Brooder Lamp?

Discussion in 'Raising Baby Chicks' started by Porterfive, Sep 12, 2007.

  1. Porterfive

    Porterfive Chillin' With My Peeps

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    Sep 12, 2007
    Collinsville, MS
    We are very new to chickens and this forum so apologies if this thread has been discussed already.
    I have 12 baby chicks on order to arrive next week and are trying to get ready for them.
    We are unsure about which kind of brooder lamp to use.
    The info on the hatcheries web site recommends using infrared bulbs but notice from lots of photos on the forum that regular white light is used.
    I am thinking, as long as the temperature is correct of course, of using a 125 watt white light brooder buld during the day and a 250 watt red bulb during the night.
    What do you all think. Thank you in advance for all your advice.
    Jenny,
    One of Porterfive [​IMG]
     
  2. silkiechicken

    silkiechicken Staff PhD Premium Member

    Just 12? Unless you are brooding them in a barn I think 125 is overkill. I brood mine in a wood brooder box and use a single 100W light bulb on a dimmer switch even when temps get into the 40's at night. Their ceiling is low in the box though and it's not drafty, so they stay pretty warm and cosy.
     
  3. Flufnstuffs~FluffySilkies

    Flufnstuffs~FluffySilkies Chillin' With My Peeps

    Jan 11, 2007
    NY
    We need a lot more information.
    What part of the country are you in?
    Will they be in the house or out side?
    how big is your brooder??
    I keep mine in the house Please look at My Personal Pages and I show what I use.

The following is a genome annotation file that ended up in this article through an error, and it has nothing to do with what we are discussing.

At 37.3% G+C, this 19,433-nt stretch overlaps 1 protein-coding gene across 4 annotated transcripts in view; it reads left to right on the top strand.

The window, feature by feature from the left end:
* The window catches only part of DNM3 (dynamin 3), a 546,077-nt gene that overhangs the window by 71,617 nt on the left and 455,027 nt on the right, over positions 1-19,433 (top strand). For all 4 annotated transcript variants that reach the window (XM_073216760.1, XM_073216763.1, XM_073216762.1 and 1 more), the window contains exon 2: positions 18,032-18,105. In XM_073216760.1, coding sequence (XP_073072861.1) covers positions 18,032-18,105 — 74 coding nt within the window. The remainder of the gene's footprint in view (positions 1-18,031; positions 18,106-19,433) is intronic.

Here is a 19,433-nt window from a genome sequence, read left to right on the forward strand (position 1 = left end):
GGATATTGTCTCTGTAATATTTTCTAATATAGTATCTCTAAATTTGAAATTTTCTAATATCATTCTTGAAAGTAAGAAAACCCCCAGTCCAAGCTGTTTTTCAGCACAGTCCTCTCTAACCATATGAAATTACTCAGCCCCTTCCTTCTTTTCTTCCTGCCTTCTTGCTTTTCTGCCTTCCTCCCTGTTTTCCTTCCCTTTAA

I use a 100 watt yellow bug light for the first 2/3 days then a 60 Watt
    then after a few weeks 40 watt then eventually nlothing.

    CLICK BELOW FOR PICTURE
     
  4. Porterfive

    Porterfive Chillin' With My Peeps

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    Sep 12, 2007
    Collinsville, MS
    We will be keeping them in the house, ac is set to about 75, we are in Mississippi, about 95 outside temp.
    They will be staying in a huge dog crate( big enough for a 100 lb goldie)
    I have heard that a regular 100 watt bulb is adequate but the hatchery sites say otherwise, although they also want you to buy there products too.
    Should the white light bulb be left on even during the night, not sure how this will affect their sleep cycle?
    Jenny.
     
  5. Chelly

    Chelly Cooped Up

    May 11, 2007
    I used a ceramic heat lamp - no light! I didn't want my girls to FREAK out at the dark, I wanted them to be used to it from day one!
    We didn't use it much, it was warm here - I probably only used it for 5 or 6 days total - not all in a row, we had a couple of cold nights when they were 2 weeks old!
     
  6. marie_martin

    marie_martin Chillin' With My Peeps

    Feb 21, 2007
    Grenada, MS
    Nice to meet another person from MS. I live in Grenada. What I use is a 100w bulb and I got a shield in the automotive section that is like a drop light and I hung it over the brooder then I raised it a little at a time each week. I started off with a thermometer in there but then I just went by the chcks behavior. If they were cuddled up like they were cold I knew to drop it a bit closer. If they were trying to get as far from the light as possible I knew it was too warm. That did not really happen but you see what I mean. Anyway, nice to meet you. And good luck with the new chicks. You must post pics and tell us about them when they get here.

    Marie
     
  7. smnytx

    smnytx Out Of The Brooder

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    Sep 9, 2007
    Hi -

    I am also a newbie, and someone (Elderoo) posted the following for me. I'm going to highlight the items that specifically address lighting, but include everything, because it's all good.

    1. Use red heat lamps for heat. Chickens are tuned to the color red and sometimes chicks peck at each other, drawing a little blood during these pecking episodes. When that happens the others will go for the bloodspot, leading to a genuine bloodbath for the injured chick under white lights.
    Under RED lights, the blood appears black and gets far less attention.


    2. Whether you're using a hover or not, just hang your heat lamps above the brooder and adjust the height to adjust the heat at chick level. Thats the cheap way. Use a corded light dimmer if you want a control for under $10. On a hover, it's a bonus.